In the present blog, the analysis is based on the United States crop production pattern and examines the aforementioned issues with the largest producer and consumer of biofuels in the world. Moreover, the country’s thrust on biofuels or the industry should be studied in retrospect to it being the largest consumer of crude oil globally. It is the biggest consumer due to factors like increasing industrialisation, expanding automobile density, growing demand from aviation and defence sectors, etc. Although, the domestic crude oil production in the United States is insufficient to meet the national demand. The net crude oil imports were more than 50% of the total domestic crude demand at the beginning of the millennium. 

Thus, replacement with fossil fuels from home grown biofuels became imperative to meet the energy demands owing to rising fuel imports bill and reduce the burden on the economy. There was a preference for the biofuel industry owing to concerns of pollution.

In 2005, the United States government introduced Renewable Fuel Standard (RFS), which mandated that the transportation fuel in the nation is to be blended with a minimum volume of renewable fuels. It mandated the use of 4 billion gallons of biofuels in 2006, this was to gradually increase to 7.5 billion gallons by 2012. The fuel ethanol consumption (made from corn) grew at a CAGR of 13% between 2005-16.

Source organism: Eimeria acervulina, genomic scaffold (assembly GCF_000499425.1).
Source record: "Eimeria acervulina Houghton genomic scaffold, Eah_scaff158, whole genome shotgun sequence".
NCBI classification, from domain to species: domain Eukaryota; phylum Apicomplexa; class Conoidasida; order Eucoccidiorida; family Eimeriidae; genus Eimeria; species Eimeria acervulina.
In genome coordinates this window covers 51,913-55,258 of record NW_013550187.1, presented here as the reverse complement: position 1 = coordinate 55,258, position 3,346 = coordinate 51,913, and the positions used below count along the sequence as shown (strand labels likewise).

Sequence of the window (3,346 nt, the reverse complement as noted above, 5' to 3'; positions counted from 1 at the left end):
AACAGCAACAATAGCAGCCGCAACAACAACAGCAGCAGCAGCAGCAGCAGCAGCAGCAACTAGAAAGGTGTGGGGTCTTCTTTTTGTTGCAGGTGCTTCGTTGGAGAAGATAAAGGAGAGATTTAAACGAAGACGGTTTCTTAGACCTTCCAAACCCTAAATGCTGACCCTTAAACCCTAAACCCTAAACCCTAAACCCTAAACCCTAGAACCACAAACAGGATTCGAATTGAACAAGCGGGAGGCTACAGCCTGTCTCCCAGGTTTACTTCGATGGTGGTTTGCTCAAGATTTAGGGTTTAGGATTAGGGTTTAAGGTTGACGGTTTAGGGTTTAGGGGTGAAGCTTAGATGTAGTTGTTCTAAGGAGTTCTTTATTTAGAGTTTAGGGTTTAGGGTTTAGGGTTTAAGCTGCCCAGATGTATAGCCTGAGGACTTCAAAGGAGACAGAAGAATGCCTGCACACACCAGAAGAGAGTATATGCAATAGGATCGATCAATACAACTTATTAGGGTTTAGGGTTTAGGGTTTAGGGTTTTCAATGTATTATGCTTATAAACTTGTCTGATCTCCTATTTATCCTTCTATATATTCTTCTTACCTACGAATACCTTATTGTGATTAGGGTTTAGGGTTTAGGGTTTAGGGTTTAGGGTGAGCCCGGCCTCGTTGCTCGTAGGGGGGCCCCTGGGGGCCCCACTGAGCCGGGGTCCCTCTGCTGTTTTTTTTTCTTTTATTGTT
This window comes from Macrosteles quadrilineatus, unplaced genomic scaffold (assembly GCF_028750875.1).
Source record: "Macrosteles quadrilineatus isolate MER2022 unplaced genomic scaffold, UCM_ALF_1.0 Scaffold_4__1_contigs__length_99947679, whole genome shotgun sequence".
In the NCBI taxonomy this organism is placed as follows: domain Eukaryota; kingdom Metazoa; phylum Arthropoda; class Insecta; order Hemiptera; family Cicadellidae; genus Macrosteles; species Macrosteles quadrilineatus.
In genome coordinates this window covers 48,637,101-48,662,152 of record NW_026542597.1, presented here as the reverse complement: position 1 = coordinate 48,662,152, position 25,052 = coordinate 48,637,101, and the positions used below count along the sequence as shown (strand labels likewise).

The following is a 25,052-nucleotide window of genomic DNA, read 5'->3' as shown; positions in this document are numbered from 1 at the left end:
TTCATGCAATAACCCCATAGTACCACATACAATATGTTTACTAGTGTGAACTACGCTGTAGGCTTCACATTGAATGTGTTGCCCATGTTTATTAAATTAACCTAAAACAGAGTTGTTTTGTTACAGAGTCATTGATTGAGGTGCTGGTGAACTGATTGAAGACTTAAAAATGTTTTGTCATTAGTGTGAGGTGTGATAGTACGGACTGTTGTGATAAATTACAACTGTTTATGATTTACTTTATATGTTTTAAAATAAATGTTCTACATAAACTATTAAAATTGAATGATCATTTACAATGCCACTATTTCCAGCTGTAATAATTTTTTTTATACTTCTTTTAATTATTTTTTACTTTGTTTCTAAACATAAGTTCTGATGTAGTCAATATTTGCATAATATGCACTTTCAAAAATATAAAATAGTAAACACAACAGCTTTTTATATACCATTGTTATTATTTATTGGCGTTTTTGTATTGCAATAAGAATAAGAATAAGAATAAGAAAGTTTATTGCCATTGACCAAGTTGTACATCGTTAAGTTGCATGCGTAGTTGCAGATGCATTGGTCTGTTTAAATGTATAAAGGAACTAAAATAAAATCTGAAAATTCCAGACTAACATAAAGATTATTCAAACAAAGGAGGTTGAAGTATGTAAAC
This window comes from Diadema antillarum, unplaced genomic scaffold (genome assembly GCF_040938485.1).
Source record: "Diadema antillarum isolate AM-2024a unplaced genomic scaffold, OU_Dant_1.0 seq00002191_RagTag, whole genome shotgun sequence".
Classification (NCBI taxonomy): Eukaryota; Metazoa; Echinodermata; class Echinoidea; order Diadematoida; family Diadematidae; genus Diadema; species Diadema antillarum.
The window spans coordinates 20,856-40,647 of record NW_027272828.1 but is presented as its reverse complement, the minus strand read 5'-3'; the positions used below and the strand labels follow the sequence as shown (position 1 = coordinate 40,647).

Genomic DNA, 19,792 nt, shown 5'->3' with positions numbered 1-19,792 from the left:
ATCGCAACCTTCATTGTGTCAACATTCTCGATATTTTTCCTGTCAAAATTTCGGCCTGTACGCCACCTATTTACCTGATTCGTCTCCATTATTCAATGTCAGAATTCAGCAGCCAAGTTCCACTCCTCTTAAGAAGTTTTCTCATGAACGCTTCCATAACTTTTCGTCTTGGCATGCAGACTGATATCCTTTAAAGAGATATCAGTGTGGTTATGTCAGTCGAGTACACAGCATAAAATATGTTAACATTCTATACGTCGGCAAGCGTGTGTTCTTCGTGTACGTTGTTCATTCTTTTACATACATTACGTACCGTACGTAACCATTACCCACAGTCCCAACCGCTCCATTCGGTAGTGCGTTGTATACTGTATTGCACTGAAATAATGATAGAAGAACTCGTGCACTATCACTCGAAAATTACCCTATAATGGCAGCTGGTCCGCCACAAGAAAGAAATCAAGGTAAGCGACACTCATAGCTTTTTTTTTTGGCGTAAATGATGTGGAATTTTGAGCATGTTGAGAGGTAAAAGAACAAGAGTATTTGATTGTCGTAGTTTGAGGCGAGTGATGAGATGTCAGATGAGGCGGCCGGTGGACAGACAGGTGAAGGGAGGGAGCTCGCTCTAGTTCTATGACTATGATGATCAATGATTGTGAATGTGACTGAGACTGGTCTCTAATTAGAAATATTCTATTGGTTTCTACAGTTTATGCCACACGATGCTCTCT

In 2007, the Federal Government introduced Renewable Fuel Standard 2 (RFS2) wherein the mandated renewable fuel consumption volume was doubled to 8 billion gallons (2008) and was to gradually rise to 36 billion gallons by 2022. Furthermore, the corn starch ethanol was mandated to increase 15 billion gallons from 2008-15 and was to remain constant thereafter. The focus was laid on developing markets for alternative cleaner fuels such as vegetable oil-based biodiesel. Hence, the biodiesel consumption grew at CAGR of 20.5% between 2007-15.